Painful memories from the past live on in our bodies and in our minds. That’s just how it works.
Painful memories in our minds
Events from our past live on in our minds as memories, but memories are not facts. Let’s say something happened that we interpreted as bad – painful, traumatic, abusive or whatever. When the event happens, we interpret it with our thoughts, to make sense of it. Our thoughts are biased, they come from our current understanding of the world and what things mean. Our thoughts interpret the event, labelling it good or bad.
So, we have a thought to make sense of what happened, and that thought creates a feeling in us. It’s not the original event that creates the feeling, it’s our thought about it. We store that thought and feeling as a memory – we make a neural pathway of it and each time we recall the event, we recreate our experience of it using this memory – this thought and feeling – strengthening the neural pathway. So, we’ve imprinted our opinion in our memory, not the facts of the event itself.
Postponing the pain of difficult events
With a traumatic event, the energy associated with the event, the thought and the feeling, if we can’t deal with it on the spot our brains file it to be dealt with later. It’s an automatic protective mechanism to get us through the moment without collapsing. This often happens if we are children when the event happens, or if it’s just too traumatic to process, for example war or rape. Our subconscious mind will later yield up the memory for processing and healing, when it thinks we’re ready. Often as adults if we see this coming, we immediately panic and distract ourselves by eating, drinking, social media… etc because it still seems overwhelming and scary – too bad to deal with. In this way we keep the cycle of power of that memory alive.
Painful memories in our bodies
In the body memories manifest as energy stored in our joints, organs, bones or muscles. We hide the energy away, locking it in to the body to be dealt with later. It will come up for processing just as it comes up in the mind – a reminder appears as pain or disease in the body. If we are angry it comes up in the liver or knees; grief or sadness in the lungs; not-good-enough in the spleen; fear in the kidneys or bladder; hatred in the heart; refusal to see behind the eyes; lack of self-support in the lower back; self-esteem in the solar plexus; stress or anxiety in the stomach; refusal to speak our truth in the throat and so on.
We have many unconscious ways to keep the pain locked in the body, such as hardening, injuring or stiffening our bodies; hiding our pain with weight gain or muscle gain; twisting our bodies to shelter the wounded place.
How to heal the memory
Either way, whether you notice pain or disease in your body or painful emotions coming from your memories, there is always an opportunity to heal. For the body, we can use many techniques such as acupuncture, massage, yoga, Vipassana meditation, Reiki, Emotional Freedom Technique (EFT) and Kinesiology to find and release the pain build-up. In the mind we can release it by processing the memory.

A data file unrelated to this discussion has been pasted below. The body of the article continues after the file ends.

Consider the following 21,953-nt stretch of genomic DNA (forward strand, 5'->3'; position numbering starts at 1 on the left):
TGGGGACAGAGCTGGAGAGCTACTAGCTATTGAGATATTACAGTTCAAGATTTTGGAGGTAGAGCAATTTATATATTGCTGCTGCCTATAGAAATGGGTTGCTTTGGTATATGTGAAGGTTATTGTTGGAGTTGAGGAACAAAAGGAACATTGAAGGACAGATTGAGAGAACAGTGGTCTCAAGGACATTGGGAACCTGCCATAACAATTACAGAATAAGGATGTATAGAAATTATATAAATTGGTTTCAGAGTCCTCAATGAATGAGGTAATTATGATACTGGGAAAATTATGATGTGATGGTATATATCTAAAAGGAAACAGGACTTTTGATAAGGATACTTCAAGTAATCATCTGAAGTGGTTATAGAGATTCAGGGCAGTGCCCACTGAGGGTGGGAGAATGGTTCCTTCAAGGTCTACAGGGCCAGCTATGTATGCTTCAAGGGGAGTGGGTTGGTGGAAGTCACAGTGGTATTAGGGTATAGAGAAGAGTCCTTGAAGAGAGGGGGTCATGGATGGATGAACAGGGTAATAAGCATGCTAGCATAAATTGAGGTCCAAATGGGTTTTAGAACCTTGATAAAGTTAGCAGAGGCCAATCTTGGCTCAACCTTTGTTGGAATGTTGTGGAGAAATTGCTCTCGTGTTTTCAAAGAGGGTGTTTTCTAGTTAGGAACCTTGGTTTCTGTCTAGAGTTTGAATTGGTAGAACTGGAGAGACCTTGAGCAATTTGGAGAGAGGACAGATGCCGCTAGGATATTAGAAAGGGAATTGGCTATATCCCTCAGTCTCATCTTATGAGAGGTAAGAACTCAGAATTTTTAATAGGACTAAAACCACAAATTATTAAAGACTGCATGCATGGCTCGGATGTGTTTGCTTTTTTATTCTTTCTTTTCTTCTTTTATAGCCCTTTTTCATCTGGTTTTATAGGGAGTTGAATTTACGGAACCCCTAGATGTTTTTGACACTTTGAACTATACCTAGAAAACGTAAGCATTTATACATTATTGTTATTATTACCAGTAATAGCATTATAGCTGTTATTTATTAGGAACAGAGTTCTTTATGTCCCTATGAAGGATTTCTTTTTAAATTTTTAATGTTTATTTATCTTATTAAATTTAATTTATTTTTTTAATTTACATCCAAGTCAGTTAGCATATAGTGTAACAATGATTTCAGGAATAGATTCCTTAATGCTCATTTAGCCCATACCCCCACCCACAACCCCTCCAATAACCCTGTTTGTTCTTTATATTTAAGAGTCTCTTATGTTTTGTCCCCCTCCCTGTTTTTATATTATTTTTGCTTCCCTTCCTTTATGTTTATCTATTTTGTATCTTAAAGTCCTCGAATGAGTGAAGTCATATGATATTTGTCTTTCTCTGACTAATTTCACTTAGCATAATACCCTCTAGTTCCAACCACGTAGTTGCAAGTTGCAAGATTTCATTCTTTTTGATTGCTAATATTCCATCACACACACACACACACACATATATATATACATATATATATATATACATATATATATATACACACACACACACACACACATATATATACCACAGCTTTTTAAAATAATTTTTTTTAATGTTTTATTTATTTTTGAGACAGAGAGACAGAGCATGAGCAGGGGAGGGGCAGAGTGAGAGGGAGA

Be in the present moment
If you have a recurring memory of a painful or traumatic incident from your past, notice again that the memory is made up of your thought about the event – what you made it mean – and the resulting emotion you created for yourself. Notice also that when you revive this memory in the present, your thought is created right now but the event is still in the past – no matter how awful it was, it has no power to hurt you in the present moment. That’s where your opportunity lies to heal this memory.
Re-think your memory
You can re-interpret the event to create a feeling that helps and supports you now. Choose to make this memory mean that you are now strong, brave and resilient. Decide to make it mean that you learned empathy and compassion, care for others who suffer in a similar way. No matter how awful the event was, you can see it as a resource – something that taught you how to survive hard things. You’re alive now, right?
When you allow yourself a positive interpretation of the past, you don’t have to condone it, just allow that it’s long gone and you don’t want it to rule your future. Decide to make it mean that you became strong and loving and brave. You can choose to forgive, but you really do this for yourself, not for anyone else involved. You can forgive any act, acknowledging that the person committing the act was himself or herself sick and suffering. Forgiveness is the key to releasing the negative effect of the memory in your mind and body, healing the trauma. If you are able to forgive, you are able to let go.
Your new interpretation of the event will form a new neural pathway, which releases the toxicity of the memory, healing your mind and body. Chronic pain and disease can be alleviated or even healed this way – the cycle of pain can be broken. You have this power already in you. You can make this choice. You’re worth it.
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